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Greece repays IMF debt two years ahead of schedule, says finance minister

A worker adjusts the Greek flag atop of the old National Library building in Athens.   -   Copyright  AP Photo/Thanassis Stavrakis, File   -  

Greece has paid off its entire debt from the financial crisis to the International Monetary Fund (IMF), two years ahead of schedule.

Finance Minister Christos Staikouras said the repayment "closes the chapter" that was opened in May 2010.

"[This is] “a very positive development,” Staikouras stated, adding that the country could save around €230 million in interest.

Greece’s European Union bailout lenders gave the formal go-ahead last week for the early repayment of the outstanding loans worth €1.86 billion.

Their approval was needed as the initial requirement was for early IMF repayments to be made in parallel with those made to European lenders.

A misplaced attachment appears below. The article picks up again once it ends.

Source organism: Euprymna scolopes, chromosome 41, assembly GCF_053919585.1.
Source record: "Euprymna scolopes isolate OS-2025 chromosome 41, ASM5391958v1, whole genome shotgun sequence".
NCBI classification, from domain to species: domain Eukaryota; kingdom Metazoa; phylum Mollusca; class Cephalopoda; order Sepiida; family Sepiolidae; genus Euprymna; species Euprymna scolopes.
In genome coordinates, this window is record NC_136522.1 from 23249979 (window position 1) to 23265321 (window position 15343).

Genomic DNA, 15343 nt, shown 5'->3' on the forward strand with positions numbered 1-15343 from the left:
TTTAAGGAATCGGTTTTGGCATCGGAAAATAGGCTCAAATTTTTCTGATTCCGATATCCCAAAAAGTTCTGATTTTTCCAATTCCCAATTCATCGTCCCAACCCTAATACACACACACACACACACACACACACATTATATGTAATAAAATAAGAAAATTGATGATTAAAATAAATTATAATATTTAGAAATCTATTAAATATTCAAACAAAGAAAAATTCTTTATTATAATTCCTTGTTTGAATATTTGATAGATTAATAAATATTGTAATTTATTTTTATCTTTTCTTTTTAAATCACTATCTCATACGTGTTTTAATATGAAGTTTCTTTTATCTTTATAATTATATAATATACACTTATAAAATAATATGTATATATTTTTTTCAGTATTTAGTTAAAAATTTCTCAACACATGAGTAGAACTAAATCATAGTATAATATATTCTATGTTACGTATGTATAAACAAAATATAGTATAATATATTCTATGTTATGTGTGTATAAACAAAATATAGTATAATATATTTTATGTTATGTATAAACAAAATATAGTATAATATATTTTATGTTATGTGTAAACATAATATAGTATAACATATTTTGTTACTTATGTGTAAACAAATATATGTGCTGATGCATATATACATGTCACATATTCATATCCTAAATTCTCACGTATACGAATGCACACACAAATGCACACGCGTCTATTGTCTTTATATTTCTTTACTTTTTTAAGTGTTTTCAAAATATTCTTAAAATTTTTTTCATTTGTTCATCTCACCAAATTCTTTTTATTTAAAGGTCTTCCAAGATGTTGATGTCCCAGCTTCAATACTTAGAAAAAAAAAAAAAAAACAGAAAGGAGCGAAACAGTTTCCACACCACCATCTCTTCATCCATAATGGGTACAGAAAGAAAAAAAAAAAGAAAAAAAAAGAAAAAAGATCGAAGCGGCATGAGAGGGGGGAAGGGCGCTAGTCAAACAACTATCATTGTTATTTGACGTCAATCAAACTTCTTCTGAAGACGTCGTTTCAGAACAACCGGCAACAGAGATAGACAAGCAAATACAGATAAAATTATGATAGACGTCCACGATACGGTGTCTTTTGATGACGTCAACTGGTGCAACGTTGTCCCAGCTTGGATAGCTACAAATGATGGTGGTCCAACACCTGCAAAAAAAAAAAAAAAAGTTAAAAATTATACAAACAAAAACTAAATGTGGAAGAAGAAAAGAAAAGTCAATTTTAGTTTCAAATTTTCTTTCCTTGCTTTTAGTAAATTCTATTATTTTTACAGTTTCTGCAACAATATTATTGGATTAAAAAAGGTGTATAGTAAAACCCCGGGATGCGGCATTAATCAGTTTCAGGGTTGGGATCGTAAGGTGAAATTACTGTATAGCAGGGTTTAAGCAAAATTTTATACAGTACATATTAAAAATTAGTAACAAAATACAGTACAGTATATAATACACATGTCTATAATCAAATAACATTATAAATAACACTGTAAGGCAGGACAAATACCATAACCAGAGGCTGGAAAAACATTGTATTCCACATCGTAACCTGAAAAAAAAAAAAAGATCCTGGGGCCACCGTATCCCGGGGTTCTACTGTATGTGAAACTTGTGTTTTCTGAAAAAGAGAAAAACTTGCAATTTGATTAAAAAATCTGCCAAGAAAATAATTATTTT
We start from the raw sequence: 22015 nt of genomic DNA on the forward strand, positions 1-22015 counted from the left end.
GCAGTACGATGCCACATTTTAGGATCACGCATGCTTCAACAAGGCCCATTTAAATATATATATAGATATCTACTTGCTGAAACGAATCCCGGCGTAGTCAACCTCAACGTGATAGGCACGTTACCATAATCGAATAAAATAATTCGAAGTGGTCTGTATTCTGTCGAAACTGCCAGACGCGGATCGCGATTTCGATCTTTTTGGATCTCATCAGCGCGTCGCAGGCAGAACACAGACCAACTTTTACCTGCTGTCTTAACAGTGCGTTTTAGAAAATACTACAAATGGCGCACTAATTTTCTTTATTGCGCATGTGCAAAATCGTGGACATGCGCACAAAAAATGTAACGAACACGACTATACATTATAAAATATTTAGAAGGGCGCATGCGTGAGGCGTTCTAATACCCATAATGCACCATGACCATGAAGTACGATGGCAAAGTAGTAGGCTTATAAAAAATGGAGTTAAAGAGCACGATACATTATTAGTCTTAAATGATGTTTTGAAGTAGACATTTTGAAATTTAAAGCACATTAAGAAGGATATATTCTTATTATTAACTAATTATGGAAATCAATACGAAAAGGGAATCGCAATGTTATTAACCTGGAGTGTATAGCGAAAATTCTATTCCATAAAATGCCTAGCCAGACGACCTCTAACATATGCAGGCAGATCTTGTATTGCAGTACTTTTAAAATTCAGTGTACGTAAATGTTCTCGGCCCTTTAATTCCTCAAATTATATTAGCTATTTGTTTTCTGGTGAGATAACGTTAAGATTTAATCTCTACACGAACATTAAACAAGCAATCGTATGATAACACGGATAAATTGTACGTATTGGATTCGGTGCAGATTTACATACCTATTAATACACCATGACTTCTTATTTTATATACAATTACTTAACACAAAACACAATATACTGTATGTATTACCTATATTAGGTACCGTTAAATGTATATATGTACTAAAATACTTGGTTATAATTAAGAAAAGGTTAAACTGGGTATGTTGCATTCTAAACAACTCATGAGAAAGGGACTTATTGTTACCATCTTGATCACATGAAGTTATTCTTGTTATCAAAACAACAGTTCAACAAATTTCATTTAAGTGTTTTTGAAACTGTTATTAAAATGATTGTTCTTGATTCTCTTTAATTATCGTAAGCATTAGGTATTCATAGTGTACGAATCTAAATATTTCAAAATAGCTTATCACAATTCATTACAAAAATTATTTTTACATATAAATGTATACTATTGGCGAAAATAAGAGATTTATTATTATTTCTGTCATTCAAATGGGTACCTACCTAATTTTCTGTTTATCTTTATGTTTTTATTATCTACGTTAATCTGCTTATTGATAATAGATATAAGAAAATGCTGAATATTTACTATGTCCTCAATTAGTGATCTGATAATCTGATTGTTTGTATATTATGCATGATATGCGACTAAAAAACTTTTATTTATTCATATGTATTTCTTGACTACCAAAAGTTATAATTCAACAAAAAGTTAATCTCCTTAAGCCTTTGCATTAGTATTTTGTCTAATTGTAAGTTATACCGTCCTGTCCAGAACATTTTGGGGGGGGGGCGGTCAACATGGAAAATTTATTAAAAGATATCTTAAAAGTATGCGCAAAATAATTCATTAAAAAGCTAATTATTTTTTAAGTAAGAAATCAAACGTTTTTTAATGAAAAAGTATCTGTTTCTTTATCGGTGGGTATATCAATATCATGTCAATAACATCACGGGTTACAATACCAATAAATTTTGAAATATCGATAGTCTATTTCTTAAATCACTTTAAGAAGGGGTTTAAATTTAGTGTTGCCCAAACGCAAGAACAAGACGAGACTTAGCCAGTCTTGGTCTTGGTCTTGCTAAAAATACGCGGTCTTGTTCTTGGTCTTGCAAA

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Three successive bailouts totalling some €260 billion between 2010 and 2018 prevented Greece from going bankrupt and exiting the shared euro currency.

But successive Greek governments were forced to implement painful budget cuts and tax hikes that led to a surge in unemployment and poverty.

Despite exiting the bailout programme in 2018, Greece remains under enhanced surveillance on its spending from European lenders.


Last week, the European Stability Mechanism also approved the early Greek repayment of €2.65 billion in loans made before the EU bailout fund was formally established.

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